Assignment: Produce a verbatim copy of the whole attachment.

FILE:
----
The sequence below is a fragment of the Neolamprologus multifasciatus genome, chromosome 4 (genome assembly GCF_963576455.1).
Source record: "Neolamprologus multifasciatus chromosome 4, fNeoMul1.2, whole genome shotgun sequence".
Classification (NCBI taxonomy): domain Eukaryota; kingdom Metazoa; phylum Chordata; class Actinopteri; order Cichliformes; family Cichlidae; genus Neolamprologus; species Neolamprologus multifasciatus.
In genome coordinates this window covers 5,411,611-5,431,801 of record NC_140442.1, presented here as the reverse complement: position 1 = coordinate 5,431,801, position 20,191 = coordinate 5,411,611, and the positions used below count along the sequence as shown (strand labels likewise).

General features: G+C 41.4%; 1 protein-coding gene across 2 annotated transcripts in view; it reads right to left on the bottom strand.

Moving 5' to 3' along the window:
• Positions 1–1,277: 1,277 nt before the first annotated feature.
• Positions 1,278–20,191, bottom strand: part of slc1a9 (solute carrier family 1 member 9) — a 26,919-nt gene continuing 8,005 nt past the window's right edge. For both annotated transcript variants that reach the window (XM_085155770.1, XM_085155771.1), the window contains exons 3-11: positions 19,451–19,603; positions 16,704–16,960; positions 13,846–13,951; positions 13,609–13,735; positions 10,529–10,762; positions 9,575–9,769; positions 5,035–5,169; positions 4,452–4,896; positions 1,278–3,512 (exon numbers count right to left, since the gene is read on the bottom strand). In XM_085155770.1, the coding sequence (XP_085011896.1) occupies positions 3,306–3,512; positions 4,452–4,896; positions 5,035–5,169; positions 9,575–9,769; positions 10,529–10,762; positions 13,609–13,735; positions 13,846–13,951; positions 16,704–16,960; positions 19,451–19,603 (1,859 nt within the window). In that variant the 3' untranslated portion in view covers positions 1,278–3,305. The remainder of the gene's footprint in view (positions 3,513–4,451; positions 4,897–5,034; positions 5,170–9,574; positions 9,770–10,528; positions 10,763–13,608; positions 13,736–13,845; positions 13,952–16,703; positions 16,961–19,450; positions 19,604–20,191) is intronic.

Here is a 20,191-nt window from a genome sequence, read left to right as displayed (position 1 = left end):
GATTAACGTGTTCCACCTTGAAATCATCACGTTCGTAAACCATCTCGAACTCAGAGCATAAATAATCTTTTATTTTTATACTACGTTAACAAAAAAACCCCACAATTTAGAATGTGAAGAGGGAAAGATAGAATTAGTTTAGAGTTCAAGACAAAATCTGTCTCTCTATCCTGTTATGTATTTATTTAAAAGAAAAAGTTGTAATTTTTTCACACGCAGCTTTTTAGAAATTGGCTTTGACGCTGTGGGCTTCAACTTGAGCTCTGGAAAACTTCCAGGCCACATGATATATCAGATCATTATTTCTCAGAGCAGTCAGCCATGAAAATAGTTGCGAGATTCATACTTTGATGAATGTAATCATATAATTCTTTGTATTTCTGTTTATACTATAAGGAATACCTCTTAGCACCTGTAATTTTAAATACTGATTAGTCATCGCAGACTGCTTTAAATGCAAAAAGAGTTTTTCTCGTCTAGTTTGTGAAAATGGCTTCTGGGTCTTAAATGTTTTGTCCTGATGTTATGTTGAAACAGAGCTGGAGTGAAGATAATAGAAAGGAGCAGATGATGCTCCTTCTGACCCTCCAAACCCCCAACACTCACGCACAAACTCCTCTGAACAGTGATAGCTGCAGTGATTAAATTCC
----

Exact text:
The sequence below is a fragment of the Neolamprologus multifasciatus genome, chromosome 4 (genome assembly GCF_963576455.1).
Source record: "Neolamprologus multifasciatus chromosome 4, fNeoMul1.2, whole genome shotgun sequence".
Classification (NCBI taxonomy): domain Eukaryota; kingdom Metazoa; phylum Chordata; class Actinopteri; order Cichliformes; family Cichlidae; genus Neolamprologus; species Neolamprologus multifasciatus.
In genome coordinates this window covers 5,411,611-5,431,801 of record NC_140442.1, presented here as the reverse complement: position 1 = coordinate 5,431,801, position 20,191 = coordinate 5,411,611, and the positions used below count along the sequence as shown (strand labels likewise).

General features: G+C 41.4%; 1 protein-coding gene across 2 annotated transcripts in view; it reads right to left on the bottom strand.

Moving 5' to 3' along the window:
• Positions 1–1,277: 1,277 nt before the first annotated feature.
• Positions 1,278–20,191, bottom strand: part of slc1a9 (solute carrier family 1 member 9) — a 26,919-nt gene continuing 8,005 nt past the window's right edge. For both annotated transcript variants that reach the window (XM_085155770.1, XM_085155771.1), the window contains exons 3-11: positions 19,451–19,603; positions 16,704–16,960; positions 13,846–13,951; positions 13,609–13,735; positions 10,529–10,762; positions 9,575–9,769; positions 5,035–5,169; positions 4,452–4,896; positions 1,278–3,512 (exon numbers count right to left, since the gene is read on the bottom strand). In XM_085155770.1, the coding sequence (XP_085011896.1) occupies positions 3,306–3,512; positions 4,452–4,896; positions 5,035–5,169; positions 9,575–9,769; positions 10,529–10,762; positions 13,609–13,735; positions 13,846–13,951; positions 16,704–16,960; positions 19,451–19,603 (1,859 nt within the window). In that variant the 3' untranslated portion in view covers positions 1,278–3,305. The remainder of the gene's footprint in view (positions 3,513–4,451; positions 4,897–5,034; positions 5,170–9,574; positions 9,770–10,528; positions 10,763–13,608; positions 13,736–13,845; positions 13,952–16,703; positions 16,961–19,450; positions 19,604–20,191) is intronic.

Here is a 20,191-nt window from a genome sequence, read left to right as displayed (position 1 = left end):
GATTAACGTGTTCCACCTTGAAATCATCACGTTCGTAAACCATCTCGAACTCAGAGCATAAATAATCTTTTATTTTTATACTACGTTAACAAAAAAACCCCACAATTTAGAATGTGAAGAGGGAAAGATAGAATTAGTTTAGAGTTCAAGACAAAATCTGTCTCTCTATCCTGTTATGTATTTATTTAAAAGAAAAAGTTGTAATTTTTTCACACGCAGCTTTTTAGAAATTGGCTTTGACGCTGTGGGCTTCAACTTGAGCTCTGGAAAACTTCCAGGCCACATGATATATCAGATCATTATTTCTCAGAGCAGTCAGCCATGAAAATAGTTGCGAGATTCATACTTTGATGAATGTAATCATATAATTCTTTGTATTTCTGTTTATACTATAAGGAATACCTCTTAGCACCTGTAATTTTAAATACTGATTAGTCATCGCAGACTGCTTTAAATGCAAAAAGAGTTTTTCTCGTCTAGTTTGTGAAAATGGCTTCTGGGTCTTAAATGTTTTGTCCTGATGTTATGTTGAAACAGAGCTGGAGTGAAGATAATAGAAAGGAGCAGATGATGCTCCTTCTGACCCTCCAAACCCCCAACACTCACGCACAAACTCCTCTGAACAGTGATAGCTGCAGTGATTAAATTCC